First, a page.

People thought it was good when hospitals let them know as a reminder that they had an appointment. But they also felt this should be a phone call for people with a learning disability as many people found text messages difficult to understand.
There was a specific example of someone going to St Thomas’s after having two blackouts who was told to clean up her own sick and told ‘ it’s not a hotel you know’.
There was another example of a woman with a learning disability who needed to go to A&E from her doctor’s surgery as she had swollen feet. She had to get to A&E on foot and the bus without assistance which was very difficult for her. No arrangement was made to make this journey easier.
Accessing GP appointments was generally found difficult. This may be because:
• the telephone rings for a long time and nobody answers and/or you have to keep ringing until you get through;
• there is a first come priority service and people cannot get there early enough (this may be because their support staff are not available);
• using the telephone is not accessible and there is no other accessible method;
• There is a general concern that GP appointments are too short and that people may not be able to see their usual doctor in walk-in clinics. Consistency is often important for people with learning disabilities.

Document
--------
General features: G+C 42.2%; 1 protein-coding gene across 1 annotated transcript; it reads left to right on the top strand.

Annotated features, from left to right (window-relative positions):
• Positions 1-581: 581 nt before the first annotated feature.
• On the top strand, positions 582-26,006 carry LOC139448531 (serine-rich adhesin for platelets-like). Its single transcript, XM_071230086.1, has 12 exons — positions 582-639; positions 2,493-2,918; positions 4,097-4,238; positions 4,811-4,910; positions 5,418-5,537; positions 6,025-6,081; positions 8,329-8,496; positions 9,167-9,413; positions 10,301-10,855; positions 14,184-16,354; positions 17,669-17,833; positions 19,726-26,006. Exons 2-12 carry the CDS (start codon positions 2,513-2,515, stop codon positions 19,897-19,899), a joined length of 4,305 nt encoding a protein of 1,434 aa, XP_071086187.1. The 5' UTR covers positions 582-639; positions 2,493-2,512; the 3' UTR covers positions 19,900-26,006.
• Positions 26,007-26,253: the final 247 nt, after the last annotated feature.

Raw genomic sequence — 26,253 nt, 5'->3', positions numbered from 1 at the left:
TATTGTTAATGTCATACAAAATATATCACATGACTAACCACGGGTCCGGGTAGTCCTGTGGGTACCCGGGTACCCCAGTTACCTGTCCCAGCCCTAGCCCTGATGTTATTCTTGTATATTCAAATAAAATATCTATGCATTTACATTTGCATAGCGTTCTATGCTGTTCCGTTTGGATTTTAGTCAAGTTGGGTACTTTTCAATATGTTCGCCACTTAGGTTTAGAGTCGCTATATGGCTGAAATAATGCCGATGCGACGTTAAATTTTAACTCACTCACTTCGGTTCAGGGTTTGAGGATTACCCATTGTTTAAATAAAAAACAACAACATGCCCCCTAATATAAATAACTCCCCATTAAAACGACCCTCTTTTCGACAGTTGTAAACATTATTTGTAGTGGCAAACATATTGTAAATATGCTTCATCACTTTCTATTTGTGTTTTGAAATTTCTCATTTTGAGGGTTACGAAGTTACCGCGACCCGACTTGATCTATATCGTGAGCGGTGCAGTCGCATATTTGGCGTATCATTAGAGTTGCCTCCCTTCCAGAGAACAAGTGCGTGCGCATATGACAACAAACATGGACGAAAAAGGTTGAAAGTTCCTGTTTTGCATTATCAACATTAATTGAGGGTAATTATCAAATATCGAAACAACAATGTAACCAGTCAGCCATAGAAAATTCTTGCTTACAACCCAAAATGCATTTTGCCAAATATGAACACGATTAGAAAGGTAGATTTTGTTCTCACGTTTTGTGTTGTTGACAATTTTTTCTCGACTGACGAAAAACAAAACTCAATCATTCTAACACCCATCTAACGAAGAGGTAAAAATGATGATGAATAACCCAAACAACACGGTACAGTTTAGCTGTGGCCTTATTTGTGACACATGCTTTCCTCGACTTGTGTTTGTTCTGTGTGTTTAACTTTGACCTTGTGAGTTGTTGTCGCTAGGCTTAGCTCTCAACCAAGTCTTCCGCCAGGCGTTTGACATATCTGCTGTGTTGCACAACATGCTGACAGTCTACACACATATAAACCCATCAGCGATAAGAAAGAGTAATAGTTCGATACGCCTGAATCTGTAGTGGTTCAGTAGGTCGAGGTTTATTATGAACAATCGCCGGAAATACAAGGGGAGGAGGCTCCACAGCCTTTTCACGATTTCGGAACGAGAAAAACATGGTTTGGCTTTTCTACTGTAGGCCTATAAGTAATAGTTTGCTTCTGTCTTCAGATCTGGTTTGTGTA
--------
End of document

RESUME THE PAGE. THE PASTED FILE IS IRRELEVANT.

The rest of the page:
Many people felt it was difficult to get through to their GP practice on the phone and to get an appointment, and it should be easier for people with a learning disability to do this. People also wanted to see the same GP and know they would be able to. This made it harder to get a timely appointment.
There was an example of a GP giving double appointments for people with a learning disability and this was seen as a very good practice.
Some doctors were felt to be impatient and rushing people with a learning disability. People reported that doctors who speak to their supporter or carer rather than them. Good practice is to make eye contact and explain points that are difficult without using jargon or medical terms.